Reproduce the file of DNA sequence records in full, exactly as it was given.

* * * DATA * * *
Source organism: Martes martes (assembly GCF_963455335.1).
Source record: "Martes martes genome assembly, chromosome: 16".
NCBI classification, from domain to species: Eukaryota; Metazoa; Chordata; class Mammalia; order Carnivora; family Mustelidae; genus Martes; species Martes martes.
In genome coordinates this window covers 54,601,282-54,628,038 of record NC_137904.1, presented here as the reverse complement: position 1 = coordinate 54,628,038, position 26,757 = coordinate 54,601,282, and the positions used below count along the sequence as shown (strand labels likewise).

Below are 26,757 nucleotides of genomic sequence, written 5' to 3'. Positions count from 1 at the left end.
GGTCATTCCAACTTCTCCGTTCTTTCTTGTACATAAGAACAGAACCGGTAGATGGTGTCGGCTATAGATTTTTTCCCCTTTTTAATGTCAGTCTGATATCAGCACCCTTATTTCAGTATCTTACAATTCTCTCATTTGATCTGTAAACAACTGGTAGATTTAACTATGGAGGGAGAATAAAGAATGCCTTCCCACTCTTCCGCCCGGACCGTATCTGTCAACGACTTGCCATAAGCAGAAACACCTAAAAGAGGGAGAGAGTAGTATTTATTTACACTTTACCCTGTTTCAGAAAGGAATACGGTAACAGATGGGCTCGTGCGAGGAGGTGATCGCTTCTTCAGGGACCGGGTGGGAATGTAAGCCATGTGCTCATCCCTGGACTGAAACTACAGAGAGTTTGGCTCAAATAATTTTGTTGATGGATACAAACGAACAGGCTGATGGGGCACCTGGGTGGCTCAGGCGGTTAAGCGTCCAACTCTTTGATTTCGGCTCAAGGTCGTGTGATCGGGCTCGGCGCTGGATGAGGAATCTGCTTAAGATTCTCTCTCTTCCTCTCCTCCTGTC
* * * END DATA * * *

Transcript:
Source organism: Martes martes (assembly GCF_963455335.1).
Source record: "Martes martes genome assembly, chromosome: 16".
NCBI classification, from domain to species: Eukaryota; Metazoa; Chordata; class Mammalia; order Carnivora; family Mustelidae; genus Martes; species Martes martes.
In genome coordinates this window covers 54,601,282-54,628,038 of record NC_137904.1, presented here as the reverse complement: position 1 = coordinate 54,628,038, position 26,757 = coordinate 54,601,282, and the positions used below count along the sequence as shown (strand labels likewise).

Below are 26,757 nucleotides of genomic sequence, written 5' to 3'. Positions count from 1 at the left end.
GGTCATTCCAACTTCTCCGTTCTTTCTTGTACATAAGAACAGAACCGGTAGATGGTGTCGGCTATAGATTTTTTCCCCTTTTTAATGTCAGTCTGATATCAGCACCCTTATTTCAGTATCTTACAATTCTCTCATTTGATCTGTAAACAACTGGTAGATTTAACTATGGAGGGAGAATAAAGAATGCCTTCCCACTCTTCCGCCCGGACCGTATCTGTCAACGACTTGCCATAAGCAGAAACACCTAAAAGAGGGAGAGAGTAGTATTTATTTACACTTTACCCTGTTTCAGAAAGGAATACGGTAACAGATGGGCTCGTGCGAGGAGGTGATCGCTTCTTCAGGGACCGGGTGGGAATGTAAGCCATGTGCTCATCCCTGGACTGAAACTACAGAGAGTTTGGCTCAAATAATTTTGTTGATGGATACAAACGAACAGGCTGATGGGGCACCTGGGTGGCTCAGGCGGTTAAGCGTCCAACTCTTTGATTTCGGCTCAAGGTCGTGTGATCGGGCTCGGCGCTGGATGAGGAATCTGCTTAAGATTCTCTCTCTTCCTCTCCTCCTGTC